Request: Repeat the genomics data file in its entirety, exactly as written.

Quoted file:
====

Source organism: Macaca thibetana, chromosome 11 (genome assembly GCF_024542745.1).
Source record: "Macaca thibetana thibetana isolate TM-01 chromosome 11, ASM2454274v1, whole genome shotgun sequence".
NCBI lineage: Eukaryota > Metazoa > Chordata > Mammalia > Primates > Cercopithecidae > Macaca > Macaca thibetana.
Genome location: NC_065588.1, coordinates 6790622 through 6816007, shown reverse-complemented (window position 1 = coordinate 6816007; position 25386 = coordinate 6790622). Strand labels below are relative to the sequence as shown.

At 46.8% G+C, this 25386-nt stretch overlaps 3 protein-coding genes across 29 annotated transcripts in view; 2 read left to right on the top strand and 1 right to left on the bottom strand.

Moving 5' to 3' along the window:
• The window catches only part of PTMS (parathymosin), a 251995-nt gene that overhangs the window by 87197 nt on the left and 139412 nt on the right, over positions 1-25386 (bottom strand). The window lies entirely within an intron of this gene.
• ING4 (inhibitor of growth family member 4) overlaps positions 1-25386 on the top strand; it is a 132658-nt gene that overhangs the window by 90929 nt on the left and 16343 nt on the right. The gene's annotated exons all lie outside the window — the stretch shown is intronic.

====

Source organism: Macaca thibetana, chromosome 11 (genome assembly GCF_024542745.1).
Source record: "Macaca thibetana thibetana isolate TM-01 chromosome 11, ASM2454274v1, whole genome shotgun sequence".
NCBI lineage: Eukaryota > Metazoa > Chordata > Mammalia > Primates > Cercopithecidae > Macaca > Macaca thibetana.
Genome location: NC_065588.1, coordinates 6790622 through 6816007, shown reverse-complemented (window position 1 = coordinate 6816007; position 25386 = coordinate 6790622). Strand labels below are relative to the sequence as shown.

At 46.8% G+C, this 25386-nt stretch overlaps 3 protein-coding genes across 29 annotated transcripts in view; 2 read left to right on the top strand and 1 right to left on the bottom strand.

Moving 5' to 3' along the window:
• The window catches only part of PTMS (parathymosin), a 251995-nt gene that overhangs the window by 87197 nt on the left and 139412 nt on the right, over positions 1-25386 (bottom strand). The window lies entirely within an intron of this gene.
• ING4 (inhibitor of growth family member 4) overlaps positions 1-25386 on the top strand; it is a 132658-nt gene that overhangs the window by 90929 nt on the left and 16343 nt on the right. The gene's annotated exons all lie outside the window — the stretch shown is intronic.